According to statistics gleaned from Venture Beat, the open rate for promotions and campaigns sent via text messages is 98%. This represents the highest open rate among the available forms of digital marketing.
On the other hand, the number of mobile coupons users is projected to reach 1.05 billion by 2019. Text messages are a great way to engage with your customers by offering special deals and personalized promotions, among other things.
Since text messages are almost always opened, you must make sure that your customers are ready to add their numbers to your messaging lists.
You can do this by offering compensation in the form of discounts for customers that sign up with their phone numbers. Furthermore, you can use text messages to publicize sales, send reminders for appointment-based businesses, conduct customer surveys, and check up on reluctant customers.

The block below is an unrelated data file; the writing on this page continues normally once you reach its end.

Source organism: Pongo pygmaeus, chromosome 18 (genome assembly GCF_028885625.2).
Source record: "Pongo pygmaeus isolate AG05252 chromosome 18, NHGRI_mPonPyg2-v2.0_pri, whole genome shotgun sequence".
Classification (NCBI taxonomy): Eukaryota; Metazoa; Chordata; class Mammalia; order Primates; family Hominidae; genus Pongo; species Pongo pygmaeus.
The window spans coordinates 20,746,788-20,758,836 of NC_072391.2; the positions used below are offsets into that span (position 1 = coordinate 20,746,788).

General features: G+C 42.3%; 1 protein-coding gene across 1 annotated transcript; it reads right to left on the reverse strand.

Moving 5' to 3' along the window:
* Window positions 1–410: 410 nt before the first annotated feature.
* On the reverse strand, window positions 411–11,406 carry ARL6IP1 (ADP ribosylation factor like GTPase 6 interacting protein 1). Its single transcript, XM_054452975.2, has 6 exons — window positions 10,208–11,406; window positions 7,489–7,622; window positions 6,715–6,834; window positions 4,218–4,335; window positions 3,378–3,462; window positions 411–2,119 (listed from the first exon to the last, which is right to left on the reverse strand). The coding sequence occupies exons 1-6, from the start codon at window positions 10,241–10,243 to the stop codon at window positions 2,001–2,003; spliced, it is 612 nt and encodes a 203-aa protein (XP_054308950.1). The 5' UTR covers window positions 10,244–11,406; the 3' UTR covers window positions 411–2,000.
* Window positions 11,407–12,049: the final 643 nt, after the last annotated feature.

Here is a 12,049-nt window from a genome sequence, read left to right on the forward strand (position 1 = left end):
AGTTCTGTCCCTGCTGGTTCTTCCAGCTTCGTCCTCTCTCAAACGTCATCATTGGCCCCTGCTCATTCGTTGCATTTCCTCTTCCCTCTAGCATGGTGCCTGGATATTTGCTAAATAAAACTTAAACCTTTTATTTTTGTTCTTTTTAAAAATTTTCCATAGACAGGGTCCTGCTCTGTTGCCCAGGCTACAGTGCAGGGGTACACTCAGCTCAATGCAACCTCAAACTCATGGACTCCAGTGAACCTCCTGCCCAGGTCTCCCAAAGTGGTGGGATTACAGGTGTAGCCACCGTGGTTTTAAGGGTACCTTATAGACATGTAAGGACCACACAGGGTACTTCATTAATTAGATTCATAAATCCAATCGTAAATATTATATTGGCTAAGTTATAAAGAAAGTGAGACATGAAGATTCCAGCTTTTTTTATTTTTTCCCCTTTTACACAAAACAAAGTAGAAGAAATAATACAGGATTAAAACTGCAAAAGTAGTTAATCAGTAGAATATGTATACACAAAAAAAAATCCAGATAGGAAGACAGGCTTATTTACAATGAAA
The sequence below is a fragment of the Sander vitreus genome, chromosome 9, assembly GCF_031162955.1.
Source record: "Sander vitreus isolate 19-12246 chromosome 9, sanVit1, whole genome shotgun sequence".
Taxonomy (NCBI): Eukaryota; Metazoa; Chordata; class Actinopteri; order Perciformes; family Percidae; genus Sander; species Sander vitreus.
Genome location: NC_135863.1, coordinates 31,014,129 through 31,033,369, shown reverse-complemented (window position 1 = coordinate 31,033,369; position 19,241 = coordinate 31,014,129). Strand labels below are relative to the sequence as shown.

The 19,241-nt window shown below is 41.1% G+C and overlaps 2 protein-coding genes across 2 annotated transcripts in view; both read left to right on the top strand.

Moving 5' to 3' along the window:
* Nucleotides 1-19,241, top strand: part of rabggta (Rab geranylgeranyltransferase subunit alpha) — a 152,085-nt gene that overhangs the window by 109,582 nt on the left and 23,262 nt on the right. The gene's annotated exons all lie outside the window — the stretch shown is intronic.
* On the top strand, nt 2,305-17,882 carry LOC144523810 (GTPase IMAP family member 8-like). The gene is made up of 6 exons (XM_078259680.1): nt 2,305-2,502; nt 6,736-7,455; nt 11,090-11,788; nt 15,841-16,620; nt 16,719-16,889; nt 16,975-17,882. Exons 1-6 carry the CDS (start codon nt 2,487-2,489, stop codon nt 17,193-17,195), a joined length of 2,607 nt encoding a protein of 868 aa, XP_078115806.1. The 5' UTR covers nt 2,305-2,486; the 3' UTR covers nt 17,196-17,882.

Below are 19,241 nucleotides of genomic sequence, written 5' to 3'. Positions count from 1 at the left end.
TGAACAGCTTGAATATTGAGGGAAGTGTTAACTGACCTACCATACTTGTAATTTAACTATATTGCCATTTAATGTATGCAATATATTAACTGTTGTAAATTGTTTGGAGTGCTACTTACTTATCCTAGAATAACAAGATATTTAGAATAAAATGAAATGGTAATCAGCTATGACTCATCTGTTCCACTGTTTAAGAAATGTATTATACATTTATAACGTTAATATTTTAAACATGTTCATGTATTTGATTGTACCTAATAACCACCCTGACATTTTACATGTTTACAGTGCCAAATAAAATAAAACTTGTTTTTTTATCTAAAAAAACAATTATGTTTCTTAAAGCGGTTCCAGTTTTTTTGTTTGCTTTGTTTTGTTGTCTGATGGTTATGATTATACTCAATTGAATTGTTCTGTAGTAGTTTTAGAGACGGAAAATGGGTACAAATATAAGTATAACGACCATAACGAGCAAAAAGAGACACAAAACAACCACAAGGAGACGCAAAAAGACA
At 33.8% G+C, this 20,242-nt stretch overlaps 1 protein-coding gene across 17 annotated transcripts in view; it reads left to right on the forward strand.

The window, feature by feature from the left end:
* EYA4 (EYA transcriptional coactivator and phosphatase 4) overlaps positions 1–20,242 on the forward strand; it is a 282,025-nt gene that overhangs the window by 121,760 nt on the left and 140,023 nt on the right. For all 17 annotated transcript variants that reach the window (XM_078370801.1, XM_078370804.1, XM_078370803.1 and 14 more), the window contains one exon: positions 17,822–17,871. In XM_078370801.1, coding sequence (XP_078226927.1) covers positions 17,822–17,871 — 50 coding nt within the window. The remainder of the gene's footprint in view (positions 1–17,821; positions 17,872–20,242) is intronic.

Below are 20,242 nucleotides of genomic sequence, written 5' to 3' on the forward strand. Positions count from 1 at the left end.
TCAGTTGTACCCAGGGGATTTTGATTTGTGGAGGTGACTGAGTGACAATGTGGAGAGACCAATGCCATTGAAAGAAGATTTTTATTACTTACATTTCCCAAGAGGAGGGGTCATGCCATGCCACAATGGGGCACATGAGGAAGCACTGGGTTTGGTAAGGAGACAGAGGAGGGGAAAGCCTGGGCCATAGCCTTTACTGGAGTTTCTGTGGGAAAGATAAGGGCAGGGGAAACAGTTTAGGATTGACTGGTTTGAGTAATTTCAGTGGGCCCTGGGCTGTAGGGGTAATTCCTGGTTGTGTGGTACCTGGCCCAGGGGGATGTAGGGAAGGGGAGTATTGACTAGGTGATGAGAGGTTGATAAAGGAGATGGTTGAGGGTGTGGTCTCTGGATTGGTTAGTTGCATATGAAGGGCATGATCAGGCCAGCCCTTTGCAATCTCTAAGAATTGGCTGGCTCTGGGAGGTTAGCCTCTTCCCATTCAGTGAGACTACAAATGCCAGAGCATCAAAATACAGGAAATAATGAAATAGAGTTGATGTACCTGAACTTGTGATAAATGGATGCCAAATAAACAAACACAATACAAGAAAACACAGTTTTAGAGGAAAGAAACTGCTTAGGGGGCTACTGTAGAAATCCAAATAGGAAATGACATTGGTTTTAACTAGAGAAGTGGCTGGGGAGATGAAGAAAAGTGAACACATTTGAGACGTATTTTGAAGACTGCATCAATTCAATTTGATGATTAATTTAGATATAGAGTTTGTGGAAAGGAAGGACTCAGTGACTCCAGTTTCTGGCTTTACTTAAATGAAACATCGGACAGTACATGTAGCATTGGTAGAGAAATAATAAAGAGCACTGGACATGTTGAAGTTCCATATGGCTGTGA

There are many other ways mobile marketing can empower a brand and increase its reach, but the strategies listed above are tested and work admirably if incorporated accurately.
Study your audience, understand their needs and play the strengths of your brand through some inobrtusive, yet engaging mobile marketing.
Enhancing Education with Digital Tools in the Classroom
Especially now, with the rise of technology in the classroom, teachers have practically unlimited methods for teaching, assigning, and grading...
Brick and Mortar Stores and Their Potential Demise
Earlier this year, Business Insider reported almost 4,000 stores in the United States will close. Among those were giant corporate...
How the Internet and Social Media Is Impacting Social Work
Social media and the Internet, in general, have had an immense effect on social work. It enables communication between people...
Virtual Crisis Intervention: Wave of the Future?
Crisis intervention, once primarily delivered over the phone is increasingly being delivered through the computer and via text. Social Workers...
Why Efforts to Hire and Maintain the Best Staff Can Be Critical for Nonprofits
While a well-seasoned and dedicated staff can be a terrific resource for any business, hiring the right professional to fill...